LAS VEGAS – The NBA has arguably never been stronger than it is today. Ahead of a season that will feature a bevy of marketable stars, a budding rivalry between the Cleveland Cavaliers of LeBron James and Kyrie Irving and the Golden State Warriors of Stephen Curry and Kevin Durant, skyrocketing franchise valuations and the influx of massive amounts of cash thanks to a new television deal, it is undeniably a golden era for the league.

So why is it, as the NBA’s annual convention otherwise known as the Las Vegas Summer League continues this week, that the dominant theme among the league’s movers and shakers is the strong possibility of a work stoppage next summer? Ironically, many of the same reasons for the league’s current vibrancy and health could lead it to the brink of labor strife next July.

More Money, More Problems

The first point of contention is an age-old issue whenever there’s a pile of money to divide: both sides want a bigger share.

NBA free agency in 2016 has been a summer like no other. Here's where some of the star players landed. (Thomas Johnson, Danielle Kunitz/The Washington Post)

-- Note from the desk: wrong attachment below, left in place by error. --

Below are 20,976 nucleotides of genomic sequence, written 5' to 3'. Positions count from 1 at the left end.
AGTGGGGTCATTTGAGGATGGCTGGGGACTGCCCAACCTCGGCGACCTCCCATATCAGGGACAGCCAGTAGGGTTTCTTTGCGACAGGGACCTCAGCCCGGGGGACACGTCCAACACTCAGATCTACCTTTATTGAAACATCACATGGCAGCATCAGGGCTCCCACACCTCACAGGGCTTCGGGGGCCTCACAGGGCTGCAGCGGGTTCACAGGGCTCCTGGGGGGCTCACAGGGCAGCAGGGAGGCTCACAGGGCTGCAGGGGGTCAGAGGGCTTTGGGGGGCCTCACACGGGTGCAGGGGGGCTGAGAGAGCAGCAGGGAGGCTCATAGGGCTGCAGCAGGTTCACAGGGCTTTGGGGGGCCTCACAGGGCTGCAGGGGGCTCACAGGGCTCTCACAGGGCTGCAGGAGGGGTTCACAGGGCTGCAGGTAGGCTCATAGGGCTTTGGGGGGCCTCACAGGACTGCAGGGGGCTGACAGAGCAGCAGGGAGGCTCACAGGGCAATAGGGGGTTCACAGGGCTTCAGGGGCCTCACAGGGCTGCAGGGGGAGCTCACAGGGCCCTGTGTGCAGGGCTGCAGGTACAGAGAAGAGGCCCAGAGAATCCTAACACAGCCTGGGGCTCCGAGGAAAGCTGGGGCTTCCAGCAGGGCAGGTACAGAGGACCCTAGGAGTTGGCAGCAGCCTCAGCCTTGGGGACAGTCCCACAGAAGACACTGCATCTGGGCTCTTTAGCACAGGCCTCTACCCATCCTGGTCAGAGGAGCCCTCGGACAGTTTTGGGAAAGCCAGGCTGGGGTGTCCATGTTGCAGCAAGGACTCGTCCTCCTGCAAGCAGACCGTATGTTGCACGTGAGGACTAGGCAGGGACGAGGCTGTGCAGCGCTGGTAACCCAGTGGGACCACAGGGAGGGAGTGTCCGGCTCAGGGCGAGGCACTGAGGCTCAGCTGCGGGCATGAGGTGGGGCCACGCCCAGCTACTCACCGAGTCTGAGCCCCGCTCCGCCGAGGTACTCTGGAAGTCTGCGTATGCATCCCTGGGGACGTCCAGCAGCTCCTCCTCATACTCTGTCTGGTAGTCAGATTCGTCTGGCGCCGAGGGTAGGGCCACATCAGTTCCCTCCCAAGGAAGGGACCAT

In the last lockout in 2011, the NBA significantly cut into the National Basketball Players Association’s share. The league managed to reduce the players’ share of basketball related income (otherwise known as BRI) from 57 percent before the work stoppage to a band between 49 and 51 percent under the new CBA.

That doesn’t mean the league is satisfied, though.

“They want one thing,” said one player agent, referring to the owners. “They want a higher percentage than 50 percent [of BRI]. That’s it.”

But while the owners will want a bigger cut, so will the players. Since Michele Roberts became the executive director of the NBPA, she’s made it clear she’s going to try and give the union more of a backbone than she believed the organization exhibited in the past. This will be her first chance to prove it.

Franchise tags

The idea that someone of Durant’s caliber was able to join Golden State without the Warriors having to tear up their roster is something that’s left many teams around the league unhappy. Silver admitted as much when he said of this week’s Board of Governors meetings, “Of course we discussed the activities from the last two weeks for free agency. I would say we had a robust discussion in the room of various views of player movement that we’ve seen.”